- Common Name:
- Western Kingbird
- Scientific Name:
- Tyrannus verticalis
- Length 8.1 to 9.6 inches
- IUCN Red List Status:
- Least concern
- Current Population Trend:
The western is the “default” breeding yellow-bellied kingbird across vast areas of the west (especially arid lowlands); but its distribution and habitat overlap with other yellow-bellied kingbirds (the Cassin’s, thick-billed, tropical, and Couch’s) as well as with the eastern and scissor-tailed flycatchers. From exposed perches on trees, shrubs, or wires, it chases and captures flying insects; it will also sally to vegetation or the ground and will take fruit during fall and winter. Monotypic. Length 8.1–9.6".
Adult: pale gray head; darker mask; concealed orange-red central crown patch. Pale grayish olive back. Plain brownish black wings, contrasting paler back. Square-tipped, black tail; white outer webs of outer pair of feathers. White throat subtly blends to pearly gray chest and yellow belly. Relatively small, black bill. Juvenile: duller, paler.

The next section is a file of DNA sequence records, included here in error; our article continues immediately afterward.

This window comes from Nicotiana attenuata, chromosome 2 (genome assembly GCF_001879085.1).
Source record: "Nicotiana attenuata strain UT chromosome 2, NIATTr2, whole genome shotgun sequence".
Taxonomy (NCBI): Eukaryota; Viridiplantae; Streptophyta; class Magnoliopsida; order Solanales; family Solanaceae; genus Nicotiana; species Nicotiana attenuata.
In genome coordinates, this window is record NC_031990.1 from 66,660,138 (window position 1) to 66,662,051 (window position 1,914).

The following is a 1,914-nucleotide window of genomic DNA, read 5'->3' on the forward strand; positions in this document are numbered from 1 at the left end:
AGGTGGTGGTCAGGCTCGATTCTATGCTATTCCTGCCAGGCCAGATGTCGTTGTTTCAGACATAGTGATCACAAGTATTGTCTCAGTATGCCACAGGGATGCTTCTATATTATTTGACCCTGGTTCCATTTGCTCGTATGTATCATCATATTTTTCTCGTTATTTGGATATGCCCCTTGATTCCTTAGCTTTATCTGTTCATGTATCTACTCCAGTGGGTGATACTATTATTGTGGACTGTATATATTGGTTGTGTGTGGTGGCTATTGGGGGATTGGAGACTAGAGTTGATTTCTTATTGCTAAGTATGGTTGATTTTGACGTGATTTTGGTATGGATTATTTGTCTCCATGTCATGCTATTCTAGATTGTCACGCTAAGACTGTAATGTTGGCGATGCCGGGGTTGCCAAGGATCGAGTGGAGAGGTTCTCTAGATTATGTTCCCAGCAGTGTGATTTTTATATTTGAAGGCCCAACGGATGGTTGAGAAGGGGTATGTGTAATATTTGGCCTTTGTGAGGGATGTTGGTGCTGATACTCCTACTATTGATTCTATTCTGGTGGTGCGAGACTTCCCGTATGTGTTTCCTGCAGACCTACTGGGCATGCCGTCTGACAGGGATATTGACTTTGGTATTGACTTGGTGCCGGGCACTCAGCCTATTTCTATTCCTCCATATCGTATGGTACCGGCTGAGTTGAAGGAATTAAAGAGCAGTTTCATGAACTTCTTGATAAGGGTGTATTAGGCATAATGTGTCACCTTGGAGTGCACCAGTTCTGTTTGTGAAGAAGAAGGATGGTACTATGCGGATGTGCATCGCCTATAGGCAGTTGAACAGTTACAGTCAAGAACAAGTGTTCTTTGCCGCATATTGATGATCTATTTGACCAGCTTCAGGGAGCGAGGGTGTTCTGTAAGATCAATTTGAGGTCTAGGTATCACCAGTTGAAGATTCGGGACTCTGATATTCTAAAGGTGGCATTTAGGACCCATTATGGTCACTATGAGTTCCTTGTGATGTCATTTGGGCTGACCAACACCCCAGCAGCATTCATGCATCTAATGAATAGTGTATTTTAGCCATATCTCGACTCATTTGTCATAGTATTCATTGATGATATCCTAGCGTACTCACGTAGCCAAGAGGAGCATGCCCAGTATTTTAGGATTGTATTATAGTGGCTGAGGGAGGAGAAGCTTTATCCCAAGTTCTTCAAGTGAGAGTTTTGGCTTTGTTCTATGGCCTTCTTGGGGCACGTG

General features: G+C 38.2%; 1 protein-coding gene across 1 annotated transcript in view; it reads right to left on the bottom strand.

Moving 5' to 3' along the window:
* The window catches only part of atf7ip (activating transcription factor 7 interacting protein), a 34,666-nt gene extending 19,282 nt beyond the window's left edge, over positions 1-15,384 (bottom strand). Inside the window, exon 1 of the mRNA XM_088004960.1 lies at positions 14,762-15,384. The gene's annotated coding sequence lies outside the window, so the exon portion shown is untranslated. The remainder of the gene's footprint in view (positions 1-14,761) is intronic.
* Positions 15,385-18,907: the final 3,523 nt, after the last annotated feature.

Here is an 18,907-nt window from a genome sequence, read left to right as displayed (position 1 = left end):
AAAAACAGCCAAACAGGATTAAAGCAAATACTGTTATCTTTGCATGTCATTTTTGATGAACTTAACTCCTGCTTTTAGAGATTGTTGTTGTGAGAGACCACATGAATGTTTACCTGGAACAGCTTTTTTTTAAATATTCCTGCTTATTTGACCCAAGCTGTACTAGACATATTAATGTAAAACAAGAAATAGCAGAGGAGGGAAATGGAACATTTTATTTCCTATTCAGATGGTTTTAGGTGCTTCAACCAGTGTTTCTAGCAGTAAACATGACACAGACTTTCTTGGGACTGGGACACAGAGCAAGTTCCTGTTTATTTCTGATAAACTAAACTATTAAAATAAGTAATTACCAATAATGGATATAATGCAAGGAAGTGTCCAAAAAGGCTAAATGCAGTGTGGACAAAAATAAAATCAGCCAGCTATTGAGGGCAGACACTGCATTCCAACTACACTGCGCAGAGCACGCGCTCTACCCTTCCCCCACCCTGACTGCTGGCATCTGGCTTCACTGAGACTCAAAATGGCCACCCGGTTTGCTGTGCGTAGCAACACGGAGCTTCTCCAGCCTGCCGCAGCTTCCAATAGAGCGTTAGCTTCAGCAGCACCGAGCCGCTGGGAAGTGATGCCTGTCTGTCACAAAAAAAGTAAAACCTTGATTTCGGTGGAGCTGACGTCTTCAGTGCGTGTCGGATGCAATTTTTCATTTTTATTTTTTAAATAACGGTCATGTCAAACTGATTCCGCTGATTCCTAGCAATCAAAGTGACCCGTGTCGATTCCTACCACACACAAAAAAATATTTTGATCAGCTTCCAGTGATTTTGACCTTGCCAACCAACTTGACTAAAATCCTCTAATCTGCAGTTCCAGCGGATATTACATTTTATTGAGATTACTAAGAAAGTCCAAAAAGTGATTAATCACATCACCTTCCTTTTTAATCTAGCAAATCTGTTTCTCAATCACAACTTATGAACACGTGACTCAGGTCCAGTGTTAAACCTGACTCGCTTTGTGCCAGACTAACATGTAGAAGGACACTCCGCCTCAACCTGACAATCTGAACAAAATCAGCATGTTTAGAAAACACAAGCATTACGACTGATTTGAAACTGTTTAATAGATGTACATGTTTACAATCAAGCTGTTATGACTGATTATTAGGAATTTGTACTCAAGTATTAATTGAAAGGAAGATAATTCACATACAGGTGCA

Typical tail pattern unmistakable, but individuals with worn or missing white outer tail feathers might be mistaken for other yellow-bellied species. The Cassin’s is overall much darker on chest, upperparts; has contrasting white chin, paler wings, gray tail tip. The tropical and Couch’s have heavier bills; olive-yellow chests; and dark brown, deeply notched tails. The Cassin’s, tropical, and Couch’s also have pale-edged upperwing coverts with a more scalloped appearance. The thick-billed has much heavier bill, darker upperparts, yellow central crown patch, paler underparts. (Juvenile’s underparts yellower, more western-like.) Superficially similar to juvenile or immature scissor-tailed, immature white-bellied kingbirds with tinge of yellow on underparts, Myiarchus, or say’s phoebe; but key field marks should still be apparent.
Call: single or repeated sharp kip notes; also a staccato trill. Dawn song: a repeated series of kip notes and long trills.
Status and Distribution
Common. Breeding: open country with scattered trees or shrubs; will nest on human-made structures (e.g., utility poles). Migration: mid-March–early June; late July–mid-September; scarce after early October, stragglers into November. Winter: central-western Mexico to Costa Rica; also southern Florida. Vagrant: in summer, casual/accidental to Alaska, central and northern Canada; in winter, rare/casual on Pacific coast to central California, on Gulf and Atlantic coasts, and to Panama, West Indies, and Bermuda.
Stable or increasing.